20 February 2020

Making Food Safety a New Standard

METRO’s Good Agriculture Practice Programme in Myanmar

Myanmar’s strategic geographical location in Asia, its abundance of natural resources and a large young population put Myanmar in pole position to be “Asia’s next rising star”. After five decades of economic isolation under the military regime, Myanmar re-opened its economy in 2011. Thus, the past years have seen tremendous economic and political transformations in Myanmar. These developments are also attracting more and more visitors to Myanmar.

Agriculture in Myanmar

While travellers look forward to their adventures in Myanmar – Inle Lake, Mrauk U, the Mergui Archipelago – many of them are also concerned about one topic: food safety. And they have a point – Myanmar only ranks 71st for food quality and safety among 113 countries globally in the Economist Intelligence Unit’s Global Food Security Index (2017). Thus, food safety is a huge challenge – not only for tourists fuelling the country’s economic development, of course, but for public health. The majority of the 53 million people in the country only have access to food products which are not regarded as safe and hygienic.

Improving food safety has therefore become a top priority for the Myanmar Government recently. Myanmar’s Ministry of Agriculture, Livestock and Irrigation is increasing its efforts to come up with short and long-term initiatives, including regulations to improve food safety standards within the country – reflecting that food safety covers a wide range of processes from “farm to fork”. In line with these initiatives, the Ministry launched the Good Agriculture Practices (GAP) Protocol and Guidelines in 2017 for 15 crops. The GAP thus sets new standards for farmers, requiring them to modernise their processes regarding the production of safe and high-quality products for local and international markets.

GAP Programme

© METRO Myanmar

Small farms are the backbone of Myanmar’s agricultural sector, which provides employment to about 56 percent of the labour force and is a source of livelihood for about 70 percent of the rural population. On these small farms, agricultural activities are carried out typically manually with low levels of mechanisation. Food safety starts right here, at the farm level. It is here, where the protection of consumers against the hazards of foodborne illnesses begins – e.g. by making sure that the amounts of certain residues stay below the permitted level or by reducing microbial contaminants and heavy metals.

On the field in Myanmar

© METRO Myanmar

Given the challenging agricultural conditions in Myanmar, the private sector plays a vital role in improving food safety from “farm to fork”. METRO Myanmar has become part of this community of food safety drivers. First, it has become Myanmar’s first HACCP-certified international wholesaler – a stamp of credibility regarding METRO’s commitment to food safety and its efforts in offering high-quality products to the customers. Then, METRO Myanmar has kicked off a programme to train its fruit and vegetable suppliers in improving their food safety record: The Good Agricultural Practices (GAP) programme was launched in September 2018.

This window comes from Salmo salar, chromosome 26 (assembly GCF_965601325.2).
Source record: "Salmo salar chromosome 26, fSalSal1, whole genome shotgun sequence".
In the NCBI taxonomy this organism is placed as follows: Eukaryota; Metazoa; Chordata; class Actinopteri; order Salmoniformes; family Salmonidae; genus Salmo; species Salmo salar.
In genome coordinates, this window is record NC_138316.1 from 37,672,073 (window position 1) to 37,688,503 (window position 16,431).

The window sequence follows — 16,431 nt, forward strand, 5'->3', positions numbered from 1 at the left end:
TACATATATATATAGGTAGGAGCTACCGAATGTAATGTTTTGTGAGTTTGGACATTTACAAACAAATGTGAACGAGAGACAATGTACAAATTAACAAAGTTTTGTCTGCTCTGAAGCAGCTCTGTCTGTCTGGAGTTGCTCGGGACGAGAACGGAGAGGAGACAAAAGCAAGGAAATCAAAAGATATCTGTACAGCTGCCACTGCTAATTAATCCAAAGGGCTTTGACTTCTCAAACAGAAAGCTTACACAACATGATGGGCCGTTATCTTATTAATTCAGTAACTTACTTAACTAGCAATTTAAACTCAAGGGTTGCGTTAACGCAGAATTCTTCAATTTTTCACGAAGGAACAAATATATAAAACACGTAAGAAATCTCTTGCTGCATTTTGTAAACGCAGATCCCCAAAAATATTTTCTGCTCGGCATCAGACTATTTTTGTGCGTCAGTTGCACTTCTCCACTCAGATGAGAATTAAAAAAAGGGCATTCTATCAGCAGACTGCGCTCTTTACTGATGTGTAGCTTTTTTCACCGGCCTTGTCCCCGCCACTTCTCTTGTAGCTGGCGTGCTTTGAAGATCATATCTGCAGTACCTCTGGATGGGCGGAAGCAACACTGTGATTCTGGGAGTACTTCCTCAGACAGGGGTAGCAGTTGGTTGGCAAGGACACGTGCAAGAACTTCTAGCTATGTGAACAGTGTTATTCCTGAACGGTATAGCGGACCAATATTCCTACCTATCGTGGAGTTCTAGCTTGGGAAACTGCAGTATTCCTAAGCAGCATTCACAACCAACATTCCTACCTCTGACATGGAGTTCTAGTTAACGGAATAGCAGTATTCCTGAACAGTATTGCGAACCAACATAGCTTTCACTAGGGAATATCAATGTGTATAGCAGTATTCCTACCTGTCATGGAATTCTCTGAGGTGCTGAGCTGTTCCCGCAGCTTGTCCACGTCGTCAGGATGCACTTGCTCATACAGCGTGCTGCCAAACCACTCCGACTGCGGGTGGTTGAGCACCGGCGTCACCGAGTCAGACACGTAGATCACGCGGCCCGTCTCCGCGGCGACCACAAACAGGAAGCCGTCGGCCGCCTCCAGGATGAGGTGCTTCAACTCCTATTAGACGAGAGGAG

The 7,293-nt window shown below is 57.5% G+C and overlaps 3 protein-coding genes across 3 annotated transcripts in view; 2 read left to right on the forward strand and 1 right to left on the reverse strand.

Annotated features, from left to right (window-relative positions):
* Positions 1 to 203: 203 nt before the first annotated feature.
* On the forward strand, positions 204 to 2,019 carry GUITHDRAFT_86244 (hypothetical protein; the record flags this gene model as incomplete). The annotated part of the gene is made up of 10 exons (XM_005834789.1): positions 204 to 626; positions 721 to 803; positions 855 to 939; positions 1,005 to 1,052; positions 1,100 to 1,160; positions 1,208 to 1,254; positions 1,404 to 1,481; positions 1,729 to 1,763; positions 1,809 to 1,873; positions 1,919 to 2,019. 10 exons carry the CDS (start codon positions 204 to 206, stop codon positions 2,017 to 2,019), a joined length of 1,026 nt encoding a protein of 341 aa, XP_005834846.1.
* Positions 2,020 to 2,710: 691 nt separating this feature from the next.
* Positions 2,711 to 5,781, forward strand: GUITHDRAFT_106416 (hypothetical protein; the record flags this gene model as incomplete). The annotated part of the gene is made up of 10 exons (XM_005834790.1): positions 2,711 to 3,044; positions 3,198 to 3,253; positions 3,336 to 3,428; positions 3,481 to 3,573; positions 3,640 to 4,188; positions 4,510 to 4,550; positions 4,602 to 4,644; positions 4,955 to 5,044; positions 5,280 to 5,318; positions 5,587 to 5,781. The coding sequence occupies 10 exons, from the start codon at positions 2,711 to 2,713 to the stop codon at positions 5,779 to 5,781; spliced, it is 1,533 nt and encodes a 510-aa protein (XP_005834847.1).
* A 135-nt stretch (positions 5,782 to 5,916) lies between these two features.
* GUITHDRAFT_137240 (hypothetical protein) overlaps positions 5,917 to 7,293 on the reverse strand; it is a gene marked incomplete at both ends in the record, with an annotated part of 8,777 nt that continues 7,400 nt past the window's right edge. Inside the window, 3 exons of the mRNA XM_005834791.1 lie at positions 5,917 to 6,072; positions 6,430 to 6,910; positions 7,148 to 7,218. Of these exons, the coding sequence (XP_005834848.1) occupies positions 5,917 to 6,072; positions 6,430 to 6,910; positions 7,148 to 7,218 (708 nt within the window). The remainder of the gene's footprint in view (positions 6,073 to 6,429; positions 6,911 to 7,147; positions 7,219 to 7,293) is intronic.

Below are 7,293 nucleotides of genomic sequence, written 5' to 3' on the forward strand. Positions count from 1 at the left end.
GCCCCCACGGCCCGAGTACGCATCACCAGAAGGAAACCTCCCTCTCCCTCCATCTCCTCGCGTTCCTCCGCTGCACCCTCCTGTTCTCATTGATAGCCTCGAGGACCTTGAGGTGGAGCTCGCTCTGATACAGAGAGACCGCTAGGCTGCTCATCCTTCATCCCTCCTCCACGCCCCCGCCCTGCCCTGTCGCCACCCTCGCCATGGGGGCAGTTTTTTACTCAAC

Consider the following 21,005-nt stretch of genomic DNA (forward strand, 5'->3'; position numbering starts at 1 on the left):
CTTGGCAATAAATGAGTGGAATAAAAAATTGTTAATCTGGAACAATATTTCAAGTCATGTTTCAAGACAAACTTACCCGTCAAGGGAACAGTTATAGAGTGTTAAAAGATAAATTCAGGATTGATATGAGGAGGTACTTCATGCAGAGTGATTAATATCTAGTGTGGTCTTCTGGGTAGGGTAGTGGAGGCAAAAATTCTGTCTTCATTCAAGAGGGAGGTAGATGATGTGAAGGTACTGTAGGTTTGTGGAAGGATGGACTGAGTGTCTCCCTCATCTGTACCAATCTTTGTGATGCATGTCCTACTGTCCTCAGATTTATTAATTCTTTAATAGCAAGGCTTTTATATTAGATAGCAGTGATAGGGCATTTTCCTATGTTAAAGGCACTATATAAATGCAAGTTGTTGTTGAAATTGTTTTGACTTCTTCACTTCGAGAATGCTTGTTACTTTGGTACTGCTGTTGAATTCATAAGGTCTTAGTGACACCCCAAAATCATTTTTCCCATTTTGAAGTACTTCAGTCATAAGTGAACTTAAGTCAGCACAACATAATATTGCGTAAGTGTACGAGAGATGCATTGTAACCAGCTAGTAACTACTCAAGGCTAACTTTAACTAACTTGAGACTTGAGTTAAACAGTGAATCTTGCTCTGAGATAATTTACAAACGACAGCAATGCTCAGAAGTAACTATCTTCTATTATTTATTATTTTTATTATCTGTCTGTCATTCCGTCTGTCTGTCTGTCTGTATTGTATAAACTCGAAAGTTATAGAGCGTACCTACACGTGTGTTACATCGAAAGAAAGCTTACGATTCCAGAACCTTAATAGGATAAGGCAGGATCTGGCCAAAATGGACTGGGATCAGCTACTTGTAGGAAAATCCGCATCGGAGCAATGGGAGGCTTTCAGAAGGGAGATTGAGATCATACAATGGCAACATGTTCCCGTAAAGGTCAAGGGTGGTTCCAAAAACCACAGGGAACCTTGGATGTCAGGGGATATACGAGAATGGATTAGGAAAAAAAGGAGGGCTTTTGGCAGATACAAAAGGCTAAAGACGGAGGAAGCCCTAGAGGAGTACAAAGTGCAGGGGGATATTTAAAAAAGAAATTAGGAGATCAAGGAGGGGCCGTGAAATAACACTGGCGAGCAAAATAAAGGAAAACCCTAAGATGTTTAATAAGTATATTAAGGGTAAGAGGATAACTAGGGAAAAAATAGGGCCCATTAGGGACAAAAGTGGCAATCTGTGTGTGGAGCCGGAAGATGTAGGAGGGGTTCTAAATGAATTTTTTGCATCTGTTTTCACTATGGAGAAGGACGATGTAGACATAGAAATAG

GAP training on the field

© METRO Myanmar

The crop training covers a number of principles which apply to on-farm production and post-production processes, resulting in safe and healthy food and non-food agricultural products while considering economic, social and environmental sustainability. The training includes food safety, environmental management, quality of production, workers’ health, safety & welfare as well as pest and disease prevention. Each crop training takes two days. Depending on the crop, it takes approximately four months of monitoring until the harvest period begins and certification can be issued.

The GAP programme was launched with the Myanmar Ministry of Agriculture, Livestock and Irrigation as well as with the local farmers’ community. To carry out this programme, METRO Myanmar hired a third-party training organisation, consisting of consultants, agronomists, project managers, marketers, business analysts and support staff working in multicultural, multidisciplinary teams. So far, METRO has established the programme in Aung Ban (Shan State) and Pwint Phyu (Magway Region) of Myanmar.

 

Since its launch, METRO Myanmar has trained approximately 200 farmers with a focus on four crops: tomato, potato, garlic and onion (50 farmers for each crop). Amongst them, 62 farmers were awarded GAP certificates by the Ministry of Agriculture, Livestock and Irrigation.

By investing in the know-how of farmers, METRO and its partners also support Myanmar’s economic and social development: Well-educated farmers elevate the sector’s productivity and the quality of its products. This again will raise incomes and create new jobs along the value chain. From 2005 to 2015, progress in the agricultural sector was directly responsible for a 46 per cent reduction of poverty in Myanmar.

Presenting the GAP certificate

© METRO Myanmar

The International Finance Corporation (IFC), member of the World Bank Group, has therefore joined METRO Myanmar in its mission in February 2019. With a $20 million financing, IFC supports METRO in improving the quality and availability of local and safe produce to the benefit of consumers in Myanmar. On this basis, METRO can further increase the number of local suppliers – thus creating jobs in the agricultural sector as well as indirect employment in food processing and logistics.

Related Articles